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OWOE - Oil And Gas - What has the oil industry done since the BP Horizon disaster to prevent similar accidents?
  OWOE Vignette A4 - BP Horizon Disaster
OWOE Vignette A4 - BP Horizon Disaster
Figure 1 - BP Horizon fire
Video - Shell's Capping Stacks - Ready to Respond (Shell)
What has the oil industry done since the BP Horizon disaster to prevent similar accidents?
Topic updated: 2015-09-01

The oil industry has seen amazing advances in technology over history, including steam injection, directional drilling, hydraulic fracturing, deepwater platforms, and automated drilling. However, great achievements often come with risk, and the industry has had a number of major accidents in the past, including the Exxon Valdez, the Ocean Ranger, Piper Alpha, and the most recent, the BP Horizon explosion.

On April 20, 2010 the Horizon drilling rig, owned by Transocean and under contract to BP to drill the Macondo exploration well in the US Gulf of Mexico experienced a gas leak which led to an explosion (see Figure 1). Eleven people died and 16 others were injured in the incident. The rig subsequently sank and created a massive oil spill. BP, government agencies and many others united to work together to control the spill, remove and/or disperse oil in the water, and clean up oil that came ashore.

Each major incident like the BP Horizon explosion, has brought the industry and government together to study the events in great depth and identify new requirements and safeguards to be implemented. After the BP Horizon disaster, the government instituted a 6-month moratorium on deepwater drilling in the Gulf of Mexico to be sure future drilling wouldn't result in a similar accident. During that period additional deepwater drilling safeguards were developed, requirements for well design were strengthened, expanded government oversight was mandated, and the industry developed new tools and techniques to respond to any future spills. As an example of industry response, see the video by Shell regarding capping stacks which have been designed, fabricated, and tested and are available at strategic locations around the world for rapid deployment in case of an underwater well blowout.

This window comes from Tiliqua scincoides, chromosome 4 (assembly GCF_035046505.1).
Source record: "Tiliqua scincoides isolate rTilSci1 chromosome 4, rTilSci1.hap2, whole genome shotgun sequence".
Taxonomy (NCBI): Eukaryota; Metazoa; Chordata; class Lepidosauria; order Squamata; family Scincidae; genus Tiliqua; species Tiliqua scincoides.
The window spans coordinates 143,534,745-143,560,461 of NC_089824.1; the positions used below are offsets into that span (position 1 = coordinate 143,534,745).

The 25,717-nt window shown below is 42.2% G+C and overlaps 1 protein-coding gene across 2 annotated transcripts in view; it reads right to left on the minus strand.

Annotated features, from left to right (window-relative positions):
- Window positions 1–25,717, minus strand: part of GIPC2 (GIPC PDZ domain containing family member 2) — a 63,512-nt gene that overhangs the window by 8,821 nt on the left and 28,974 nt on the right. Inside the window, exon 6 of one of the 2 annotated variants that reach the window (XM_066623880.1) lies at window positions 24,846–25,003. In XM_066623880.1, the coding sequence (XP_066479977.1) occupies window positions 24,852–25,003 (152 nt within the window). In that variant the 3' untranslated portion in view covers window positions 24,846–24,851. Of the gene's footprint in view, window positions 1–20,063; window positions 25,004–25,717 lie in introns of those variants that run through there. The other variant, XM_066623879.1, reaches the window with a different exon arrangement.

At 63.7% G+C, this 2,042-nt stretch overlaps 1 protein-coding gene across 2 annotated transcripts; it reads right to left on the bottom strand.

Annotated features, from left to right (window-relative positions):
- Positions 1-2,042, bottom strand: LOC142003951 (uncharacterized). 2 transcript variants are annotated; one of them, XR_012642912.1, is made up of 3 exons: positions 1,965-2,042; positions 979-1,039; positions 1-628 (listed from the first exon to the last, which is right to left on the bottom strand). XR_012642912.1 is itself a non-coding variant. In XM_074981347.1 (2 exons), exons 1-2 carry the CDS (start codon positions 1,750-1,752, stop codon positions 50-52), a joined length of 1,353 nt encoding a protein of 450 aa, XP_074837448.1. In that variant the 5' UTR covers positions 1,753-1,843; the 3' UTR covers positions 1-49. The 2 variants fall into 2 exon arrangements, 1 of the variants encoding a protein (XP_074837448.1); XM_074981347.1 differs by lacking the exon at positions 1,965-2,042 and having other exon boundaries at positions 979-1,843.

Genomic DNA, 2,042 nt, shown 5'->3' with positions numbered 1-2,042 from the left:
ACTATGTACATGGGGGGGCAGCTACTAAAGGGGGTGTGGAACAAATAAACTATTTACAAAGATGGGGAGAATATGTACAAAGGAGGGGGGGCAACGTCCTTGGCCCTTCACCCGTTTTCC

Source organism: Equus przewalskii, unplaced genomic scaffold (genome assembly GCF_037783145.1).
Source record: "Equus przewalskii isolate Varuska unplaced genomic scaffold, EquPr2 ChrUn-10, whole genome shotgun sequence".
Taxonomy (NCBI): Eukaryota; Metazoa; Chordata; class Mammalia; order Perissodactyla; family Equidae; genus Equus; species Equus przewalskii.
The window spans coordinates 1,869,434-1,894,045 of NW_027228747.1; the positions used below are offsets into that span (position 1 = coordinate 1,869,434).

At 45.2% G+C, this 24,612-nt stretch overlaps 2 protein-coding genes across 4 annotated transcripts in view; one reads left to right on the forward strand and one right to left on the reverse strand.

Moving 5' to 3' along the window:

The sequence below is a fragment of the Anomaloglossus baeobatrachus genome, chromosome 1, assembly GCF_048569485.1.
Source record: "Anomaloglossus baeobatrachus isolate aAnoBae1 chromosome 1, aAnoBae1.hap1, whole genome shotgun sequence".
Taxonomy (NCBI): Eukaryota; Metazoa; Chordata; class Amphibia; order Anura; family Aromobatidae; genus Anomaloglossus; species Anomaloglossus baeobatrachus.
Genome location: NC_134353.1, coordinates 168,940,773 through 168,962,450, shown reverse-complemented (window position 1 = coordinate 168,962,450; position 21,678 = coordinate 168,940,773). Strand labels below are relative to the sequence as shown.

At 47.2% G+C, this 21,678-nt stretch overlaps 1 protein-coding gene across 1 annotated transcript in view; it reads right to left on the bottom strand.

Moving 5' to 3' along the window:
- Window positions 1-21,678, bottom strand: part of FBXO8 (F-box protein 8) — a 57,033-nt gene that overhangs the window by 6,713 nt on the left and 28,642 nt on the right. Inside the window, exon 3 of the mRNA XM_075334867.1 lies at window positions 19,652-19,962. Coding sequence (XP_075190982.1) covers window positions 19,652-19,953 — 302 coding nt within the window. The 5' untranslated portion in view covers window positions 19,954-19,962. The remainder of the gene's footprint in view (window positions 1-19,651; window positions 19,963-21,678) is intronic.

Ultimately, the oil industry and government, working together in response to these accidents, have improved safety and environmental performance and allowed the industry to continue to find and produce the oil and gas required by today's world.

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